New coordination, advocacy and support programs have evolved over the last decade to provide more of these options. Fruit and More >
There are a lot of environmental issues on which New Mexicans will focus in 2016—drilling near Chaco Canyon, coal-fired power plants and wildlife issues to name a few—but here are the top 10 issues that the attorneys at the New Mexico Environmental Law Center (NMELC) will focus on in the new year:
1) New Mexico Copper Rule. This Martínez-era regulation, written by the Freeport-McMoRan copper company, allows all copper mines in New Mexico to pollute groundwater above water-quality standards. The Supreme Court is currently considering challenges by the NMELC and its clients, Amigos Bravos and the Gila Resources Information Project, as More >
Arid New Mexico, where distant mountain ranges mark far horizons that encompass vast living emptiness, where major ecosystems are easily distinguished one from the other, where waterways are modest in their yield and thus recognized and valued as the life-giving source, where the sky is an upturned bowl of blue wherein clouds dance over mountains and refine human imagination, where wind passes through the grasses and rustles the boughs of mountain pines, where the greater chorus of the biotic community sings praise to existence—this is homeland so powerful as to grab the undivided attention of those with the consciousness More >
Two Percent Solutions for the Planet 50 Low-Cost, Low-Tech, Nature-Based Practices for Combatting Hunger, Drought, and Climate Change By Courtney White, Chelsea Green Publishing, 2015, 240 pages
Two Percent Solutions for the Planet profiles 50 innovative practices that soak up carbon dioxide in soils, reduce energy use, sustainably intensify food production and increase water quality. The “two percent” refers to the amount of new carbon in the soil needed to reap a wide variety of ecological and economic benefits; the percentage of the nation’s population who are farmers and ranchers; and the low financial cost (in terms of GDP) needed to get this work More >
Some years ago, Craig Allen, an old friend, stopped by the office to catch up. He’s a forest ecologist stationed in the Jémez Mountains of northern New Mexico, and his career mirrors how ecological research has changed, as well as its likely future trajectory.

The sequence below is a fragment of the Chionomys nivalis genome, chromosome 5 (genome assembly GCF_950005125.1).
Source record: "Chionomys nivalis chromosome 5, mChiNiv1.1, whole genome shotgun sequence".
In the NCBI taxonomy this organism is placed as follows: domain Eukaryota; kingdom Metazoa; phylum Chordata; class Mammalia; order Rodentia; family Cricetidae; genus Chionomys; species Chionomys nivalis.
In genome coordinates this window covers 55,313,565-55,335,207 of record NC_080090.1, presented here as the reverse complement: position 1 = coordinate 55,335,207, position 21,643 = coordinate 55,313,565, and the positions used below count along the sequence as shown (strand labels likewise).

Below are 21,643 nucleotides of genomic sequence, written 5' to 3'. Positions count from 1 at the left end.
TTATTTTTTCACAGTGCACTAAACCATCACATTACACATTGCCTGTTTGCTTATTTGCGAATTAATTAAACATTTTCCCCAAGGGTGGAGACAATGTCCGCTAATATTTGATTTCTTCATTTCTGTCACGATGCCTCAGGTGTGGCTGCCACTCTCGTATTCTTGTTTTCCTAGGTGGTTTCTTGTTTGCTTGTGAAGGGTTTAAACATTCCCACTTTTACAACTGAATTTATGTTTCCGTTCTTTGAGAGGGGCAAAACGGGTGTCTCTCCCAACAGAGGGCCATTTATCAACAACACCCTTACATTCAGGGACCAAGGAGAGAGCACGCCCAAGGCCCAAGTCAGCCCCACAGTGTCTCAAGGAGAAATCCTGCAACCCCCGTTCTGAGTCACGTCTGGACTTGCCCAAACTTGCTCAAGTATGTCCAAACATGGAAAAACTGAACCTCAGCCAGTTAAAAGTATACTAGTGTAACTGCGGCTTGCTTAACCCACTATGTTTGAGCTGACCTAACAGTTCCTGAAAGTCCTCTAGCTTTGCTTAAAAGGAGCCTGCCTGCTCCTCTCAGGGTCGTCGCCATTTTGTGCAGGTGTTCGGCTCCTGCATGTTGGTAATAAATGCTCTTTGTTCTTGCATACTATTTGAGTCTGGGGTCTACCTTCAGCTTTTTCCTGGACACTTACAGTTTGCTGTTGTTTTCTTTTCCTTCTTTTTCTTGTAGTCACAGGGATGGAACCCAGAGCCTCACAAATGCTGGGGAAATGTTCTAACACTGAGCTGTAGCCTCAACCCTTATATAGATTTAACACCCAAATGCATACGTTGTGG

When I first met Craig more than 20 years ago, his focus was on the interlocking variables of ecological function, historical use and plant and animal community dynamics, in order to understand more clearly the condition of the region’s forests. And what he discovered was worrisome. Specifically, he worried about forest “thickening” due to decades of More >
Alejandro López Let there be an opening to the quiet that lies beneath the chaos, where you find the peace you did not think possible, and see what shimmers within the storm
In our current world, it is easy to remain a passive observer of the state of things and simply turn on the television and reach for a beer. Or, worse, a weapon, as is apparently becoming increasingly prevalent in the United States, New Mexico included. It is much harder to dig through the massive amount of information available and figure out what is happening at our own front door, More >
Juanita Jaramillo Lavadie I love my hometown. Although I was away for 10 years, I returned to teach for two more years and am now in my second year of retirement. As I get back into the broader social swing of events, through all the different societal layers, I note a great many newcomers in my neighborhood. But I often run into vecinos I have known since the days of my youth.
Taos has always been somewhat separated from downstream communities by beautiful but challenging terrain. Over generations, as a result of this isolation from the lower Río Grande Valley, my ancestral More >